Russell bailed at the 60 kilometer peg and climbed back into the Isuzu. He and Ant had been given the unenviable task of supporting me at 13 k.p.h.
I am unable to comment on scenery because I didn’t see any. The only thing I saw all day was my front wheel but am sure the views were forever, vast, etcetera, etcetera, as per previous blogs.
There is a battle of the maize seed producers raging in north Zambia, with Seedco featuring prominently, but Cassava seems to be the staple crop of choice. And motorbikes seem to have replaced bicycles as the principle form of public transport. The motorbikes are fully pimped. Russ and stopped to admire one that had an arrangement of flowers on the handlebars.
The wheels started to come off my ‘only ride half’ plan when stubbornness set in at the 90 kilometer peg and I decided to push on to the lunch stop at the 100 kilometer peg. And then at the lunch stop, stupid took over from stubborn and I decided to push on to our night stop at the 132 kilometer peg. Impossibly the wind got worse, and I rode past the same tree 3 times. The last 6 kilometers to camp took forever.
Russ and Ant were in charge of camp site selection and found us a delightful ex-pumpkin patch with a delightful view of a big blue shed, some huts and an assortment of long grass and weeds.
By the time I arrived, the ex-pumpkin patch actually looked like a campsite complete with adjoining fully functional long drops, dug for me by Billy. I am supposed to be in charge of digging toilet holes.
If I am in charge of digging toilet holes, Alastair has taken on the job of principle toilet hole filler. Al takes his job very seriously and is now very competent.
Billy, the ride medic, has diagnosed Al as suffering from Giardia and is treating him with the appropriate medicines plus a rice only diet. Which meant Al had to forgo the delicious Mongolian beef that Jen served up for dinner. Al ate his rice with good grace and took himself off to bed.
Even though he is feeling poorly, Al was able to reverse out of his tent with alacrity when he bumped into a snake slithering out. He raised the alarm and his brother Laurie rushed over and captured the snake, a brown house snake that everyone fell in love with and queued up to cuddle.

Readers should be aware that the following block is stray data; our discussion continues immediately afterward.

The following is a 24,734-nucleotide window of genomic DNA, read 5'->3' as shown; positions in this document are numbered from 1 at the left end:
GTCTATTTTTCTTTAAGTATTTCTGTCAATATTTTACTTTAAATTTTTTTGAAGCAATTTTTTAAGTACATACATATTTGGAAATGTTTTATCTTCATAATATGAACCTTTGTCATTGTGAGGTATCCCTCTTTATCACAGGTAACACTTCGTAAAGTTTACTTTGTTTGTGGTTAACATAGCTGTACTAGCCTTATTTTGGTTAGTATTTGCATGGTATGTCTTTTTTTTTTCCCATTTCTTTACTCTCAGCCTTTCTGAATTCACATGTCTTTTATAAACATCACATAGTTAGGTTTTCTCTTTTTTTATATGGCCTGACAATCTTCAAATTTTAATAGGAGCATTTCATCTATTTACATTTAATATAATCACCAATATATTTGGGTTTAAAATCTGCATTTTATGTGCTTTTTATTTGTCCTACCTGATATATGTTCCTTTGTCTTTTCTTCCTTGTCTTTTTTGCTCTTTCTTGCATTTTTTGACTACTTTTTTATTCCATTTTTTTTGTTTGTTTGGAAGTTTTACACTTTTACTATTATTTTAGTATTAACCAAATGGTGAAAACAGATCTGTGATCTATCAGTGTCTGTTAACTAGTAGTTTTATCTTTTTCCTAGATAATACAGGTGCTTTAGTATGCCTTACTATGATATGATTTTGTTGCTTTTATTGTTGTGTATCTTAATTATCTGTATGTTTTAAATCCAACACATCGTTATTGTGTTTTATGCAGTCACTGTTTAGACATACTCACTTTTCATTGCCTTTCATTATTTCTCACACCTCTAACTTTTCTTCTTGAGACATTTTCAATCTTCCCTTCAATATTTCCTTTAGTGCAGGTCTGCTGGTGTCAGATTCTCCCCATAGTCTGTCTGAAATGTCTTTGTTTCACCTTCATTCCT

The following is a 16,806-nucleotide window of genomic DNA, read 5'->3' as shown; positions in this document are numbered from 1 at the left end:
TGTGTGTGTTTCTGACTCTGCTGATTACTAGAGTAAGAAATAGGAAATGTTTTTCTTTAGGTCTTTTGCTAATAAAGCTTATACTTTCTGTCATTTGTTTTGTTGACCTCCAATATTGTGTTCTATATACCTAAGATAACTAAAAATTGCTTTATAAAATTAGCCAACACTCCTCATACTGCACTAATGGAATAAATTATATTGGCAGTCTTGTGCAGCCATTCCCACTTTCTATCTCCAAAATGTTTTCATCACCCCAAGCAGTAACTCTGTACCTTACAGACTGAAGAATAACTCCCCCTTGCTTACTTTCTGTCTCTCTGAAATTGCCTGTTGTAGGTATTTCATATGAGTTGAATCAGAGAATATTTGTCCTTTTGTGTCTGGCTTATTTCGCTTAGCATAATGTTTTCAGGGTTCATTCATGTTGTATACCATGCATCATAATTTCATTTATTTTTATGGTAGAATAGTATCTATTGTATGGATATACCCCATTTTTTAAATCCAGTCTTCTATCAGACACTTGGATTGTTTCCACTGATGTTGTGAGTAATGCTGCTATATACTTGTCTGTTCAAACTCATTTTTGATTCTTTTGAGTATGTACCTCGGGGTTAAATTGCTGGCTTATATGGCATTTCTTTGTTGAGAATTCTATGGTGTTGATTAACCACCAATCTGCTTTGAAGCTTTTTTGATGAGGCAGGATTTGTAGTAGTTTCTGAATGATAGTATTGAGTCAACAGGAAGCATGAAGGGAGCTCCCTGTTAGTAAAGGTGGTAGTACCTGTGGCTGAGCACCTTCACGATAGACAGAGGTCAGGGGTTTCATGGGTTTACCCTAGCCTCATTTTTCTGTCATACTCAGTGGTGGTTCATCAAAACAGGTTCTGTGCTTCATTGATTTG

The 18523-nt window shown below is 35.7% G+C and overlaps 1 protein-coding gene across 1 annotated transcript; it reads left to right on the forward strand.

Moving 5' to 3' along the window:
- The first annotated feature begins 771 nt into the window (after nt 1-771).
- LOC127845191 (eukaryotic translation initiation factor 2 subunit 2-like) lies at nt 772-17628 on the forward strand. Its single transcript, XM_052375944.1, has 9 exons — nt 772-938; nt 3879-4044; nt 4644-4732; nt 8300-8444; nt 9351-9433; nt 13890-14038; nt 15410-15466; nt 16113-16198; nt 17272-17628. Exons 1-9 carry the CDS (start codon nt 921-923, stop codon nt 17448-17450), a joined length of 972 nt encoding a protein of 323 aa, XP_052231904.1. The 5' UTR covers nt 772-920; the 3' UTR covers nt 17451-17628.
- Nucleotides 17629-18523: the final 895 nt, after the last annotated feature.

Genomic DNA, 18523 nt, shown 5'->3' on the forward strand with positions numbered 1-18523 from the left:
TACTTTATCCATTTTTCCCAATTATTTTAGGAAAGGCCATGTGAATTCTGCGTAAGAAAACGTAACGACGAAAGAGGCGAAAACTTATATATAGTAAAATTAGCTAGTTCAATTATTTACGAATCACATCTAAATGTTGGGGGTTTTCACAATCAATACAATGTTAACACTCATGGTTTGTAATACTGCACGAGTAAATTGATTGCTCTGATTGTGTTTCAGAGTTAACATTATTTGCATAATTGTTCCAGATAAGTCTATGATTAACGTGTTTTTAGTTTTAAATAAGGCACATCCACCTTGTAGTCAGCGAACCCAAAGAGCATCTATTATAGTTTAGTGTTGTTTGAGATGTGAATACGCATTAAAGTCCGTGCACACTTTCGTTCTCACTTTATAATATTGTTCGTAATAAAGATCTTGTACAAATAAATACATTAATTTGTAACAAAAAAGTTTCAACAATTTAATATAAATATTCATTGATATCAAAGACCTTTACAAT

The snake prompted Alistair to entertain us with an amusing anecdote about a snake that caused havoc during assembly at Prince Edward but before he arrived at the punchline, I had to rush off and repeatedly projectile vomit the dinner I hadn’t yet eaten. I also took the opportunity to get rid of my breakfast and lunch as well. But please, do not take this as an indicator of the quality of Al’s stories or his delivery. Normally they amuse.
I am very bleak. Jenny and Billy have benched me for tomorrow. But when I downloaded my heart rate data for this blog, that is most probably not a bad thing. Normally my heart rate averages 105 and maxes out at 165 ish. Today in the wind, my heart rate averaged 133 and toplined at 185 bpm.
I have asked Billy to also start treating me for Giardia as well, so I can get back on my bike. I do not want to go to Uganda in the back of the car.
We are riding to raise money and awareness for Zimbabwe’s pensioners. Huge thanks to perennial donors, Nic and Theresa Sursock for once again helping us help others. With their help, we have now raised $118,000.
Tomorrow, after crossing the border into Tanzania, we head towards Lake Tanganyika. The riders will try and get a hundred kilometers under their belts before looking for a bush camp. Hopefully they’ll have the wind at their backs.
Until my next blog from Tanzania, stay safe, enjoy and pedal if you can. It is far much better than sitting in the support car – Eric Chicken Legs de Jong.